• Zacharías Galaviz Guerra says:

    I would only daresay perhaps Peter Schreier, may he rest in peace. Both legends!

    • ThrownOutOfTheKremlinForSinging says:

      Peter Schreier was very smart, but he had an irritating edge to his voice.

    • HugoPreuss says:

      Thanks for mentioning Schreier, I completely agree. And esp. as Evangelist in both passions Schreier was unsurpassed. Yes, his voice had an “edge”, but that was precisely what made his voice so unique and beautiful (at least for me and other admirers). I also prefer Schreier as a Lieder singer, as a Mozart tenor, and in the little known (outside of Germany) romantic German repertoire (Lortzing, Nikolai – try them!).

      I’ve heard Schreier on stage in opera, lied, oratorio, also as evangelist PLUS conductor – amazing. His evangelist literally made me cry during one particularly heartfelt performance in Lübeck, when he was communicating the pain like I had never heard before or since.

  • Manuel says:

    What a wonderful recording. Thanks for sharing it.

    Yet, it is a silly remark to make. Sorting artist in categories such as Greater, top, first place, sixth place… “X was good in M, but Y had a better N” and so on and so forth. It is silly, and does not merit further comments.

  • Micaela Bonetti says:

    Peter Schreier.

  • Shirley Ridyard says:


  • Moishe says:

    Joseph Schmidt. Pesach sameach.

    • David K. Nelson says:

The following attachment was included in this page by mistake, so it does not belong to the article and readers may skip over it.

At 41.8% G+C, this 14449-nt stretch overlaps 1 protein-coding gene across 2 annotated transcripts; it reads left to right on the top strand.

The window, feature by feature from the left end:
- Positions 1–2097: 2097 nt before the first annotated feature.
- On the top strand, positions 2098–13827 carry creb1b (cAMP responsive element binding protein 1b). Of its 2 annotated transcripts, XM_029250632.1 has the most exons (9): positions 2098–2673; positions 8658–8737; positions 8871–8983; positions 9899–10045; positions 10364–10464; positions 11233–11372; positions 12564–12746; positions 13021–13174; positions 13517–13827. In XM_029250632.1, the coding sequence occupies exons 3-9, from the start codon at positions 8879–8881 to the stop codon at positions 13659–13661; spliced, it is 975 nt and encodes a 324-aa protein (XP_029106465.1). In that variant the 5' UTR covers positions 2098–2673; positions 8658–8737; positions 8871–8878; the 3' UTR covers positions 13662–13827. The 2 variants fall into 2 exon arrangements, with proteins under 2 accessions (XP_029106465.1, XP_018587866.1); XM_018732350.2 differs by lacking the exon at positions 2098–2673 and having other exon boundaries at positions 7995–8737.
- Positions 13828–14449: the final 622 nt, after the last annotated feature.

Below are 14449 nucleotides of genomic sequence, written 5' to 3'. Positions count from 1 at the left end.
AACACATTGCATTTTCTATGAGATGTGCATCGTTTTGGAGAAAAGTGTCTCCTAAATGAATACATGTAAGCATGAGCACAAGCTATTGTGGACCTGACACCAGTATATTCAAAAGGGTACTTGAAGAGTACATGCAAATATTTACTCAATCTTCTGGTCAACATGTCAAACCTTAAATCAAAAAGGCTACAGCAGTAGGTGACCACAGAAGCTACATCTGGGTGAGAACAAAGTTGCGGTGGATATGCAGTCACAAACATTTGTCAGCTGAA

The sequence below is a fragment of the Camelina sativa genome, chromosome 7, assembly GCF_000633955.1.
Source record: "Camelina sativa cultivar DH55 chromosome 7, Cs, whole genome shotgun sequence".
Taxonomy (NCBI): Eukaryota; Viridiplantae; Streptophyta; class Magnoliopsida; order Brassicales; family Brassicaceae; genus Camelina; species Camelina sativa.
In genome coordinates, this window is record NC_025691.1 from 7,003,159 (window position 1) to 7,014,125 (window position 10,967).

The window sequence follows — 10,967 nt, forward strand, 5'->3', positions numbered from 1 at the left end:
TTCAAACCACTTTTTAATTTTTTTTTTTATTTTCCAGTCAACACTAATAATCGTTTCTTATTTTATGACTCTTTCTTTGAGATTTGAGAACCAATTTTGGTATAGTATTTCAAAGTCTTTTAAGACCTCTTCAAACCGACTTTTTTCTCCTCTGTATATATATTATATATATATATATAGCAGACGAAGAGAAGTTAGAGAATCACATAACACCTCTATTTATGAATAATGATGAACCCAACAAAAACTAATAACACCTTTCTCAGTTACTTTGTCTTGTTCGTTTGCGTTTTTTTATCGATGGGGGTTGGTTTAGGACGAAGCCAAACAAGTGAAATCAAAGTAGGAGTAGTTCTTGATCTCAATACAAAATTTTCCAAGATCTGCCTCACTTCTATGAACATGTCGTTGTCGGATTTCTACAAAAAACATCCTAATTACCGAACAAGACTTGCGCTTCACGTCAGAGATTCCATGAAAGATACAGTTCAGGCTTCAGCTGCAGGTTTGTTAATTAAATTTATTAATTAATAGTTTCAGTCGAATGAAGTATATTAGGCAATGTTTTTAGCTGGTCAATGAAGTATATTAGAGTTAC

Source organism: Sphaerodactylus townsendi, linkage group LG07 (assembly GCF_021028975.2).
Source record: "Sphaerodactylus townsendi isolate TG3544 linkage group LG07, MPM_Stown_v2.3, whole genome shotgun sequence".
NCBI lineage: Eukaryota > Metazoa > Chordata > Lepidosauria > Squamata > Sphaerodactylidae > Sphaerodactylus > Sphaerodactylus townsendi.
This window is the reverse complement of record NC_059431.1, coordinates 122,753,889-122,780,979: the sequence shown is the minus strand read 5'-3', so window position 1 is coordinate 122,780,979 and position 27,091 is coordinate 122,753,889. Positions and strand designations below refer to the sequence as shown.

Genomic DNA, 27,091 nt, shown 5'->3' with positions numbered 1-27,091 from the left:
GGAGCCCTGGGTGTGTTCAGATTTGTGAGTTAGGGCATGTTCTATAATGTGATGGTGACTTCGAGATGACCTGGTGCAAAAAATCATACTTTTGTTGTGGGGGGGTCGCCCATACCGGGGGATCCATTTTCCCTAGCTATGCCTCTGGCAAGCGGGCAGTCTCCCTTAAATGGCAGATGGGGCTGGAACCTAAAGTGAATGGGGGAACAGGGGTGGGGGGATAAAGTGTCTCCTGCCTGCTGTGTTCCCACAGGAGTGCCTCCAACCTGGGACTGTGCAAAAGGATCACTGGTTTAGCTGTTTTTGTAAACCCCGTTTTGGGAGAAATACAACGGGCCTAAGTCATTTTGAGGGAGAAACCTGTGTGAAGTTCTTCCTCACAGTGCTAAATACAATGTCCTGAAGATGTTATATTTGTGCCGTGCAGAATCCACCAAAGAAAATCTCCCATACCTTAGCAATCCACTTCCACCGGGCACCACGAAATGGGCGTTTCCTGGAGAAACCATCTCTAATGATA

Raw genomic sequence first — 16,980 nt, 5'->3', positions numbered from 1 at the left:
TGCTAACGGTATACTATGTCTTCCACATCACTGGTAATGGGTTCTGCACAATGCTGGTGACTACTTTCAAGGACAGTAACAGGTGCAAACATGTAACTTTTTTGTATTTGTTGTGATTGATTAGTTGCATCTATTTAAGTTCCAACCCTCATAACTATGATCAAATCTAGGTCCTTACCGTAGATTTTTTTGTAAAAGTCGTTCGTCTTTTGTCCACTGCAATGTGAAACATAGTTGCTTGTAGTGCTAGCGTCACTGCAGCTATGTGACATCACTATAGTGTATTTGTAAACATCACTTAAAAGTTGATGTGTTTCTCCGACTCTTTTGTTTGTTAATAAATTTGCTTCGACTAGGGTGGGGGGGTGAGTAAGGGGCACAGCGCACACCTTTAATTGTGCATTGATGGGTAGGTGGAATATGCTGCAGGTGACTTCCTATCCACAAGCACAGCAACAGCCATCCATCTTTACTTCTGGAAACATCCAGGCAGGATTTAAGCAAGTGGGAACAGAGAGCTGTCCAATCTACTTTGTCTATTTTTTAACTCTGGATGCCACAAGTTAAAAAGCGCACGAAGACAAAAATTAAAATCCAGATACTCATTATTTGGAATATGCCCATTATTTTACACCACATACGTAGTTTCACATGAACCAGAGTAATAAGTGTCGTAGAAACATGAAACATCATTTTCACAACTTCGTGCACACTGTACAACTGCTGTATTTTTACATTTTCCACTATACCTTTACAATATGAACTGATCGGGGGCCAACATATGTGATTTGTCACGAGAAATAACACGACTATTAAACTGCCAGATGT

Now there was a voice. He was born in Ukraine however, then territory claimed by Austria/Hungary, later placed into Rumania.

  • Melisande says:

    This recording of Bach’s Matthaus-Passion from 1965 is still recommandable! From the cast and conductor it is only the Dutch soprano Elly Ameling who is still alive.

  • ThrownOutOfTheKremlinForSinging says:

    RE: “Was there ever a greater German tenor?”

    No. (That was easy!)

    There is only one other German tenor (IMHO) who even comes close to being as wonderful as the Divine Fritz. Unfortunately, this one other tenor was Hitler’s favorite musician, but that’s not the tenor’s fault. I’m speaking (of course) of the great PETER ANDERS. He was just as smart as Fritz, and his technique was equally great, and he had the same feeling of boundless joy, pleasure in life, that Fritz had, but Anders’ voice sounded less like an instrument, and more like a person, than Fritz (Fritz’s voice had that wonderful baroque-piccolo-coronet quality). Anders was also a bit larger than Fritz; he (Anders) sang some of the non-comprimario Wagner roles like Walther von Stolzing and Lohengrin, while Fritz limited his Wagner to the little roles like Steuermann, the Hirt, and Walther von der Vogelweide.